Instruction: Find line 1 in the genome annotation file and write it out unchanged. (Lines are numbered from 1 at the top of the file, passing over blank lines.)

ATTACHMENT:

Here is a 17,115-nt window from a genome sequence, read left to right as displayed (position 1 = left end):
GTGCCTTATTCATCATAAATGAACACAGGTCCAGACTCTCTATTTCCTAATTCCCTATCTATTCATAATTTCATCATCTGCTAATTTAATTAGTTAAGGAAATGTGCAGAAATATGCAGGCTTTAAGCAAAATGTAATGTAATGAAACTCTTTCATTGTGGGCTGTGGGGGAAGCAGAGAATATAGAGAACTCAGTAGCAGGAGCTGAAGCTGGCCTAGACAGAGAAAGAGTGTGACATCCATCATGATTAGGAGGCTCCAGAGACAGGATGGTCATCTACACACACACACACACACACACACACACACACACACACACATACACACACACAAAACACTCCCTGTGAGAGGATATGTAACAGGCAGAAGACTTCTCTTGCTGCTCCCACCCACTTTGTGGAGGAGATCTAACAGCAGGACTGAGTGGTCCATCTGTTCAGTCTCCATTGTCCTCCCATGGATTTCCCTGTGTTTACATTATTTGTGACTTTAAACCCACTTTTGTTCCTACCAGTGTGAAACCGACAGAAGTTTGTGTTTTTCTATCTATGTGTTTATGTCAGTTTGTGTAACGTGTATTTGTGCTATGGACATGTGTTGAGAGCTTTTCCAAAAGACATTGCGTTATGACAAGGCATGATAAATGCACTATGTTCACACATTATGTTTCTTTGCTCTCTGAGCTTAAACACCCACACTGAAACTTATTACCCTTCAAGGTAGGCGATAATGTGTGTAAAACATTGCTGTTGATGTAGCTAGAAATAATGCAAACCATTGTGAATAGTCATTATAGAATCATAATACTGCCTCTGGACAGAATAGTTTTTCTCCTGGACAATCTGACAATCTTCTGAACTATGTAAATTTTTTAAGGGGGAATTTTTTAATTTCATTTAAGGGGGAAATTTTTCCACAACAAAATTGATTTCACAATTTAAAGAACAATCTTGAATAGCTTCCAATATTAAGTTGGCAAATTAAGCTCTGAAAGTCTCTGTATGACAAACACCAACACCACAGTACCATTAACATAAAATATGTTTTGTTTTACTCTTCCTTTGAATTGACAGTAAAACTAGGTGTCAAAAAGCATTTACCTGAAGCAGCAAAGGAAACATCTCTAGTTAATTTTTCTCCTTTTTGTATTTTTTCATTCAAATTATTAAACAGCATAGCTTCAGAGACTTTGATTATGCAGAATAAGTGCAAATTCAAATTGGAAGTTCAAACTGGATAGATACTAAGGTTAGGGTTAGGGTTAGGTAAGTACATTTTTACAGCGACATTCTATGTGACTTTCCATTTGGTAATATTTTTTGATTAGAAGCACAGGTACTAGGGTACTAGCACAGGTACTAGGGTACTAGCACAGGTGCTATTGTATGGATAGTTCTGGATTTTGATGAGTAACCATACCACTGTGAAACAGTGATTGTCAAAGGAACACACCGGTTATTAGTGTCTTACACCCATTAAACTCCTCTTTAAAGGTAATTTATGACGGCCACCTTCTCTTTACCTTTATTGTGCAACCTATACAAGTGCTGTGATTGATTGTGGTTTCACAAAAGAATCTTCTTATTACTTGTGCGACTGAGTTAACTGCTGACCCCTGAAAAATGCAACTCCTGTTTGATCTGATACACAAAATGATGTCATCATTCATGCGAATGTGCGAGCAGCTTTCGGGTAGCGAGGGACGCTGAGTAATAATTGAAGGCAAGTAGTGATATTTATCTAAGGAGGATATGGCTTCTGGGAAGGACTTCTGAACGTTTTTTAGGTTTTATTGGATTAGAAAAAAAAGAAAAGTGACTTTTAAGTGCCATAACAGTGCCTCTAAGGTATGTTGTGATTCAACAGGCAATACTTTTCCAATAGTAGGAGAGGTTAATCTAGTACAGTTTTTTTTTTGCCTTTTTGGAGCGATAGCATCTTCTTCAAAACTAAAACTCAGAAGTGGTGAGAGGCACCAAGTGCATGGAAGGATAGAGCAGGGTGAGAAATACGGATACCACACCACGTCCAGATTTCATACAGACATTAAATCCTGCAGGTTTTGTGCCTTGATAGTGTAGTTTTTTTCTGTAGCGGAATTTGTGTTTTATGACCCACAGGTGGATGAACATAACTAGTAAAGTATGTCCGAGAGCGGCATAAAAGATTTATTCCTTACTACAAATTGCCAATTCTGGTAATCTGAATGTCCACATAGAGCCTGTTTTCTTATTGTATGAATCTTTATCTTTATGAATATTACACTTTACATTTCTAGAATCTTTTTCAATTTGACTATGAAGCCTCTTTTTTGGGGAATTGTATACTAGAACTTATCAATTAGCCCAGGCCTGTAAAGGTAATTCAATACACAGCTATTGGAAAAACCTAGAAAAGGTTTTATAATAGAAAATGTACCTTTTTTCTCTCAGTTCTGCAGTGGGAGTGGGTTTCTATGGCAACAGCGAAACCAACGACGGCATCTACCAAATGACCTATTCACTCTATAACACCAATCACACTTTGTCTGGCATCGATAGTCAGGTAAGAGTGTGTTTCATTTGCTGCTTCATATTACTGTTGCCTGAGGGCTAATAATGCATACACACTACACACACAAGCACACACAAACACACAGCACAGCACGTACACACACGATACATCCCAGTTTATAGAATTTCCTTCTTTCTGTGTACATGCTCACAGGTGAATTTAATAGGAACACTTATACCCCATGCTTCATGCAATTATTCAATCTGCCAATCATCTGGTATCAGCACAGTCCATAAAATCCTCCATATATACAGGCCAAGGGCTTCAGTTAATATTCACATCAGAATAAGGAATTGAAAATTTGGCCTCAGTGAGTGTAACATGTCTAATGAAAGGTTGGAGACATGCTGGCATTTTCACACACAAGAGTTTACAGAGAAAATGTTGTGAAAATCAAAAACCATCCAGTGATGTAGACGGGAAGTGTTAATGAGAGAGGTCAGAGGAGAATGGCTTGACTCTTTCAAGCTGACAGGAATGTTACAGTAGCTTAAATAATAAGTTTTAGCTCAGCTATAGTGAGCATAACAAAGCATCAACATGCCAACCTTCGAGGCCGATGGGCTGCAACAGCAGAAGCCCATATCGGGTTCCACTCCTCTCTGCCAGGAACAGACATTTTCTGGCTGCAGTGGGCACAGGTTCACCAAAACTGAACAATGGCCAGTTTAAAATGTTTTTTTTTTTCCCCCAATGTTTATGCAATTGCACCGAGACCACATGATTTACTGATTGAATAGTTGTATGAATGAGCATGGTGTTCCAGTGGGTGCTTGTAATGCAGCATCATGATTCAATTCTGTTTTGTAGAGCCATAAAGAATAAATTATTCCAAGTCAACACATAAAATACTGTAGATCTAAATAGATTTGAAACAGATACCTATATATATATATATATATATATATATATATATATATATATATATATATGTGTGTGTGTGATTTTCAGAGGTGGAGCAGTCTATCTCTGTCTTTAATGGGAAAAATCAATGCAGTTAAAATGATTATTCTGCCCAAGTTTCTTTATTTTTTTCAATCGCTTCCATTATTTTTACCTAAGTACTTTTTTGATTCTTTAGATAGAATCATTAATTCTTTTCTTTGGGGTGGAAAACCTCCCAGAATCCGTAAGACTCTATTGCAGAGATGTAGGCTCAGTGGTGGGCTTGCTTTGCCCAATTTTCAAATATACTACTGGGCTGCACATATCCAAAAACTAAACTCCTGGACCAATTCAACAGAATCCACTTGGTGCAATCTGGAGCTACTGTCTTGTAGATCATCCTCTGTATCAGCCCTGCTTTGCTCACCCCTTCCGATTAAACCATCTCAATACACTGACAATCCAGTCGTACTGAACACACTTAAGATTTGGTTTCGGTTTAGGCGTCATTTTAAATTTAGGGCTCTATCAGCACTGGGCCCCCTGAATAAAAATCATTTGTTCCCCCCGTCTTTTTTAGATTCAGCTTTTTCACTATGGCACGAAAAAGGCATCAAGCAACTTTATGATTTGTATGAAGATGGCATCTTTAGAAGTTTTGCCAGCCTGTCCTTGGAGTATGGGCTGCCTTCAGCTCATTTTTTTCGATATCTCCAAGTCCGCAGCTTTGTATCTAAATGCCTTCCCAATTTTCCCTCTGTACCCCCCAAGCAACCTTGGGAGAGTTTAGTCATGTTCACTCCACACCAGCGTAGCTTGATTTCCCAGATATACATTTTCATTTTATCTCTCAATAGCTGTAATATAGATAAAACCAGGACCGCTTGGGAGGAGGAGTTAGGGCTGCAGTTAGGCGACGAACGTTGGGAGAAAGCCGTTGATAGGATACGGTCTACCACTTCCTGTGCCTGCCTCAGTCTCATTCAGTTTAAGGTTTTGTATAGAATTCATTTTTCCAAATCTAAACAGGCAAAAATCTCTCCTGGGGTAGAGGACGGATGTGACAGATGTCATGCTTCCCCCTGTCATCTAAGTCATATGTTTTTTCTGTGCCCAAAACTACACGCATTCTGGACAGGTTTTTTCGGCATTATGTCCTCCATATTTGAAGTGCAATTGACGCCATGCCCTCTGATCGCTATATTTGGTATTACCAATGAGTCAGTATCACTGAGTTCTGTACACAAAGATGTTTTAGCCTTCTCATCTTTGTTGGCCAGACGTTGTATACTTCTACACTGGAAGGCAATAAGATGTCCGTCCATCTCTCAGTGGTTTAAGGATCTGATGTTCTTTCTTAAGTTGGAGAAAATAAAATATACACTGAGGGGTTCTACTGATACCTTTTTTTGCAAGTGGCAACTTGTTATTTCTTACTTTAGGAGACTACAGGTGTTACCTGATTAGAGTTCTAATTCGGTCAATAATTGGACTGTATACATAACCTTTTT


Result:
Here is a 17,115-nt window from a genome sequence, read left to right as displayed (position 1 = left end):